Local Customs

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Deep breath.  Drop your shoulders.  Close your eyes and lift your face to the sun and the gentle breeze.  Inhale deeply and bathe in the scent of hyacinths, daffodils, the first cut grass of the season.

Finally, after a long, grey Winter, it’s Spring here on my Bit of Earth.  Just downtown, in my Shining City on a Swamp, the cherry blossoms have exploded in clouds and clouds of palest pink all around the Tidal Basin.  You can sit on the steps of the Jefferson Memorial and try to drink in the beauty, but it’s always too much.

I’ve always loved going to see the cherry blossoms at dawn, when there aren’t too many people there.  Maybe a few brides having pictures taken and one or two families or couples spreading out picnic breakfasts beneath the blooms:  champagne, bagels and lox, strawberries and clotted cream.  One or two skaters or joggers.  And the “peace the early brings, the morning world of growing things,” as Diane Hildebrand wrote.

But I’ve been there and loved them at twilight, too, having a picnic in the newly-hot sunset with Son and DiL and I’ve been there and loved them late at night under a close-enough-to-touch Full Moon above the Jefferson Memorial, feeling magic creep up from the soil, soil covered with blossoms like a drifting snow.  I’ve been there and loved them the first Spring after my broken ankle healed, when Son, DiL, and I walked around them –me pushing my weak leg farther than I should have done —  and then walked to Old Ebbits for oysters, and bloody marys, and brunch.  And I’ve been there and loved them in the actual snow, when a sudden cold snap sent flakes of snow and pinky-white blossoms cascading to the ground, indistinguishable in the ecstasy.  I once flew home from a business trip and got my cab driver to drive me around the Tidal Basin so I could watch the snow make poetry out of every blossom-covered branch.  Finally, I let him drive me home, but I could have driven around and around for hours.

Our cherry trees were a gift from Japan.  They have a long and storied history and have often been championed by Washington’s women.   In Japan, they have parties, called hamani, to celebrate when the cherry blossoms bloom.  People drink sake, eat dumplings, hang lanterns, and sing and recite poetry.  But the main activity is to admire the cherry (or sometimes the plum) blossoms.  Some years, we get a beaver, here, in Washington, D.C., who goes after our trees and then the Park Service has to find him or her and move them away from this national treasure.  One year, shortly after Pearl Harbor, misguided Americans tried to chop down the cherry trees.  But most Springs, they bloom unharmed and an entire city turns out to admire them.

Are there special plants, trees, or animals that signal that Spring has finally come to your area?  How do you celebrate them?

Picture found here.

5 responses to “Local Customs

  1. Bees in the ground ivy! (I know it’s an invasive non-native, but it blooms before anything else that the bees will visit.) The violets are blooming, too, purple and white and white-and-purple; the snow-on-the-mountain is coming up, and the rhubarb . . . a bird is singing to beat the band down in the wild side of the yard, and I have flung open all the windows and the storm door. Soon there will be pine pollen over everything, but for now it is gloriously early spring!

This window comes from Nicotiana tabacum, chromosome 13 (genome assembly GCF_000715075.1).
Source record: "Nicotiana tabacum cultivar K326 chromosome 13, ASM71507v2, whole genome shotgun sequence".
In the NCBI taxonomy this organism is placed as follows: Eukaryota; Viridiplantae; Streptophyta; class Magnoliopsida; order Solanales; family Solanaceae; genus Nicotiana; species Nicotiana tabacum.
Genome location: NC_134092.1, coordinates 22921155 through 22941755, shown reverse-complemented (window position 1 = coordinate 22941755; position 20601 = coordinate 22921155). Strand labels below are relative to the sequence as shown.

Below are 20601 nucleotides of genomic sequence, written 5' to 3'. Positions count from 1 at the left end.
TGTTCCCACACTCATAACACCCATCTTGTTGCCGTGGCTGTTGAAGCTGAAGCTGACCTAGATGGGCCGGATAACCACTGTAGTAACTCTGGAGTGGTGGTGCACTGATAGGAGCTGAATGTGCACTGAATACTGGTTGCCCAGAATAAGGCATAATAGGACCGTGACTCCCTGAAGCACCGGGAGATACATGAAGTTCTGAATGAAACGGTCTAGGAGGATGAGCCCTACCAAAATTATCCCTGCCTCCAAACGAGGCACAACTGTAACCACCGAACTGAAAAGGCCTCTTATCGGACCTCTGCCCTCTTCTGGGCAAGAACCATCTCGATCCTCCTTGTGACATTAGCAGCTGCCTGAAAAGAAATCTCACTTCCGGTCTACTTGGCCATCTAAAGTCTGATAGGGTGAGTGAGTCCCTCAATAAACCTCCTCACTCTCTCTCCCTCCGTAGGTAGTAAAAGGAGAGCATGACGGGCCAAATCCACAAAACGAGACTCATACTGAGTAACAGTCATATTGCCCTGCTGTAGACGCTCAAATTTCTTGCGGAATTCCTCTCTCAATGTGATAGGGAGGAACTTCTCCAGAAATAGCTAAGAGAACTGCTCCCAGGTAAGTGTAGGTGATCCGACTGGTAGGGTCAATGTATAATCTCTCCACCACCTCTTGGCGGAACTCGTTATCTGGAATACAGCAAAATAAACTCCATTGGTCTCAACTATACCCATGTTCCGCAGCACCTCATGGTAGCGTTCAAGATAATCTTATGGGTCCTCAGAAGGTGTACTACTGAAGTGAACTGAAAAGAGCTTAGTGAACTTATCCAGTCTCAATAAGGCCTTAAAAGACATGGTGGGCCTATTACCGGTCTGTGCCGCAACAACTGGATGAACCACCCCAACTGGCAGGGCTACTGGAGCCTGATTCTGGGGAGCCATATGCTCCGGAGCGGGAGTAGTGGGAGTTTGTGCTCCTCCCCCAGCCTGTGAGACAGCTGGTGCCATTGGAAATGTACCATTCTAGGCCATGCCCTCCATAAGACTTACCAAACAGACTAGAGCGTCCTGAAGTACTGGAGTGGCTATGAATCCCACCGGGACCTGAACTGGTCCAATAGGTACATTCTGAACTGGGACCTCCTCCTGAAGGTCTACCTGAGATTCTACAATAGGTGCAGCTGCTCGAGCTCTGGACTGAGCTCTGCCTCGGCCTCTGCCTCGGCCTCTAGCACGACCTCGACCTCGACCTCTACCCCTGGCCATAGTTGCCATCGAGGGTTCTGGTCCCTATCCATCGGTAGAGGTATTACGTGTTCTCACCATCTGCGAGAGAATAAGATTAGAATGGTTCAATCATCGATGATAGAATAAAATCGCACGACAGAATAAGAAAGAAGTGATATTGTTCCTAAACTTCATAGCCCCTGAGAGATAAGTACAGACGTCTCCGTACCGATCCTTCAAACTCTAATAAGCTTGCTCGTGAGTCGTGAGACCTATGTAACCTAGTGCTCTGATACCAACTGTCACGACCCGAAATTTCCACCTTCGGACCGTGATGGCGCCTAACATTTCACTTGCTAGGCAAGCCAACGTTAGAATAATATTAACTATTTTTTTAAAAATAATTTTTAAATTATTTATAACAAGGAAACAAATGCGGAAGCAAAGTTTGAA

2. Hereabouts (southern Oregon) it’s when the Anna’s Hummingbirds – who hang here year-round – quit the feeder and go for the real food. Also, the return of the Buzzards from their winter sojourn in Mexico. They showed up a couple of weeks early this year. Perhaps an omen?

  3. Well, funnily enough, it’s usually the crab cherries in the Puget Sound region that are the early harbinger of Spring. Normally, they bloom about the middle of February- can you believe it? (There is a reason why I live out here.) This year, due to the weird weather, they were several weeks late, but are finally here in all their delicate glory. It is good to be reminded that renewal always does come, and that the hour before dawn is the darkest, making the return of light and warmth all the more marvelous.

    Nígeala

    hecatedemeter wrote: > a:hover { color: red; } a { text-decoration: none; color: #0088cc; } a.primaryactionlink:link, a.primaryactionlink:visited { background-color: #2585B2; color: #fff; } a.primaryactionlink:hover, a.primaryactionlink:active { background-color: #11729E !important; color: #fff !important; } /* @media only screen and (max-device-width: 480px) { .post { min-width: 700px !important; } } */ WordPress.com Hecate Demeter posted: ” Deep breath.  Drop your shoulders.  Close your eyes and lift your face to the sun and the gentle breeze.  Inhale deeply and bathe in the scent of hyacinths, daffodils, the first cut grass of the season. Finally, after a long, grey Winter, it’s Spring h”

  4. The cherry trees in the Quad at the University of Washington come from the same batch as yours in DC, or so I have heard: they were deemed too sickly to ship further, but have grown into very beautiful trees. When I was there this week the Quad was full of people enjoying them, many Japanese but also many others. It does my heart good to see people celebrating something entirely noncommercial–cherry trees, lunar and solar eclipses, salmon runs.

  5. Lenten roses, aka hellebores, are the first flowers, usually in February and their pink, rose, and white blooms are lovely. Bless the first flowers.

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